A spa at home
reading time: 4 minutes
Bathroom design and furnishings are becoming increasingly high-performance. According to Giovanna Talocci, the desire for a domestic spa has accelerated the breakdown of rooms into functional and relaxation areas; according to Davide Vercelli, the internet and the way we use technologies can and must be a starting point for analysing the spaces of the future.
The bathroom is the room that has evolved the most, not only in the home, but also in public and HoReCa spaces. Its transformations have involved not only its finishes and furnishings, but above all the way the space itself is conceived. In this evolution, ceramic materials have acquired new forms and fresh developments can be envisaged. We ask designers who have been designing bathrooms for years to tell us about the imminent scenarios.
“In the ‘80s and ‘90s, the bathroom became a central element of home decor. After the kitchen, it wasthe room that reflected the owner’s status: a triumph of multifunctional showers, whirlpool baths and ceramic coverings styled by fashion designers. Considerable attention was paid to bathrooms, often at the expense of other rooms. Since the 2000s, we have witnessed a desire for minimalism, natural materials, soft colours and small spaces; functionality is distributed among various rooms. The desire for a small spa in the home inspires the design of saunas and hammams, and, consequently, the use of dedicated domestic spaces. The bathroom is therefore ‘broken up’: on one side, the more functional area with sanitary bathroom fixtures and washbasins, on the other, the relaxation area with bathtubs, showers and saunas.Hotel bathrooms have partly followed this trend: the bathroom fixtures area is more private, while the washbasin or shower/bath area is exposed and completes the room’s decor.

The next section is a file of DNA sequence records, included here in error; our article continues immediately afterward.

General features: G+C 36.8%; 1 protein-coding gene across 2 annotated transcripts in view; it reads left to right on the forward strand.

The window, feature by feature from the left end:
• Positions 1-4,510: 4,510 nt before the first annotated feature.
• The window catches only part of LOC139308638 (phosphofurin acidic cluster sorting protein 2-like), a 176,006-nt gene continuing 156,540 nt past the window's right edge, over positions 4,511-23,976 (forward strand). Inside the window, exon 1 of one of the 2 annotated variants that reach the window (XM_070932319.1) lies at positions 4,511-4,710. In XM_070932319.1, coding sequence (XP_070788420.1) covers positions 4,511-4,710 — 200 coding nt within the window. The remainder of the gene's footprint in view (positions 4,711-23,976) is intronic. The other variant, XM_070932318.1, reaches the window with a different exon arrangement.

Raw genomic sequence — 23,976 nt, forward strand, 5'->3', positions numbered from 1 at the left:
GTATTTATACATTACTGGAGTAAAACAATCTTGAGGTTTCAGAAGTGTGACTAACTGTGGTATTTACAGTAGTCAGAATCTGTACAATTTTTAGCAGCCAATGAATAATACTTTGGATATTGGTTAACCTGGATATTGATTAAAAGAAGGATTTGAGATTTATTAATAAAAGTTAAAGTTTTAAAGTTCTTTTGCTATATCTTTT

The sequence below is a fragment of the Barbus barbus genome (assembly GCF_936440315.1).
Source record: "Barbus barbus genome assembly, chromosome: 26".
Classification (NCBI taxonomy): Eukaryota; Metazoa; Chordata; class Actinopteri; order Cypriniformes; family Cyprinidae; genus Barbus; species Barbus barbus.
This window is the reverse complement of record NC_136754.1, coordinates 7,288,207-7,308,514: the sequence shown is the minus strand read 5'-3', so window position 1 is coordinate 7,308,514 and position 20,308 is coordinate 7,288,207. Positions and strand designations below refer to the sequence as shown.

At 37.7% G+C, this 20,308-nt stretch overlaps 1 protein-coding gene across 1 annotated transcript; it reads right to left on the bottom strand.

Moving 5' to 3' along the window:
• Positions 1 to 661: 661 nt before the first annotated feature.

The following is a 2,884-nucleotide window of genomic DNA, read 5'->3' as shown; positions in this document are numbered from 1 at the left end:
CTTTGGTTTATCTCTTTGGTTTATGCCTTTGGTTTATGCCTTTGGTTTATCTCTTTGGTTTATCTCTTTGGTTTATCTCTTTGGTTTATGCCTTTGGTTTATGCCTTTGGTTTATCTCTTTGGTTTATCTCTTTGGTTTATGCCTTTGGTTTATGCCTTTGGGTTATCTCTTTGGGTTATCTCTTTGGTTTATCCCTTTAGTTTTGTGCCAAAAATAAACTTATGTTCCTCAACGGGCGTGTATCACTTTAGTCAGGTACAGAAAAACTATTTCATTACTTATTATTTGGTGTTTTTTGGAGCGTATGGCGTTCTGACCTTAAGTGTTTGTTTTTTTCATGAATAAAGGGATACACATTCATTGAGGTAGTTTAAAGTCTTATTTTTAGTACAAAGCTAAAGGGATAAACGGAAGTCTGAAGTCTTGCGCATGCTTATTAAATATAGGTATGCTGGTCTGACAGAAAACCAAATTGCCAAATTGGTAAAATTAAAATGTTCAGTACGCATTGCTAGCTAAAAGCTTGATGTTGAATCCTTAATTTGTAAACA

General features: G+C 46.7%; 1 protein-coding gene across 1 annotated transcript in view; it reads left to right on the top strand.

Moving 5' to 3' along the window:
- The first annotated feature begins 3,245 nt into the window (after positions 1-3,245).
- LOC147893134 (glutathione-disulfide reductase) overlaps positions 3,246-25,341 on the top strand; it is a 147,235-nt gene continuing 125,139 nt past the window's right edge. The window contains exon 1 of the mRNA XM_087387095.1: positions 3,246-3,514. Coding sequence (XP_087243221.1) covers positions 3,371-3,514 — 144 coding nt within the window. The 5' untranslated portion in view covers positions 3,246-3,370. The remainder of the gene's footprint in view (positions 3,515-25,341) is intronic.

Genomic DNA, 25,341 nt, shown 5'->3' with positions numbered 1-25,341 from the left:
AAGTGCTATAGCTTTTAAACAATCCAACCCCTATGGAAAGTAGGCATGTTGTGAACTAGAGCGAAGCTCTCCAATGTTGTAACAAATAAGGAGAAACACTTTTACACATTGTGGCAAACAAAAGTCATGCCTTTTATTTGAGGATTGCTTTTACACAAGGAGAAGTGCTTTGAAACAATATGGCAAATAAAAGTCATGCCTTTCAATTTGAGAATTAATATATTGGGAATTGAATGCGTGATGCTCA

Ceramic materials, particularly stoneware, have been among the key features of the evolving bathroom area, both in public and private locations. I hope that research will be carried out to give ceramic coverings more technological properties linked to the environment: antibacterial, antismog, photovoltaic... These products already feature such properties, but they require further development. In terms of aesthetics, I would like to see greater exploration of the intrinsic peculiarities of ceramic materials.”
“The internet has stimulated the general acceleration of exchanges. Images and opinions have thus shaped and influenced consumer preferences. On average, people spend 20 minutes a day in the bathroom just to chat, reply to emails and browse social media. As unwelcome as this may seem,such data cannot be ignored in architectural design or when proposing a new product. At the very least, furnishings require integrated mains or USB sockets. Bathtubs have definitively been cast aside in favour of morehigh-performance showers featuring water management systems that are increasingly close to spa performance.
Double washbasins are favoured by users, along with natural materials or alternative surfaces such as wallpaper, resins and wood. We are witnessing a fantastic crossover between materials that lose their personal aesthetic by crossing borders: ceramic materials that simulate fabrics and wallpapers, wall coverings that reproduce the textures of wood, or parquets that use, through a curious circular process, digital printing techniques typical of ceramic. In this regard, the performance, hygiene, hardness and durability of stoneware cannot be attained with another material.”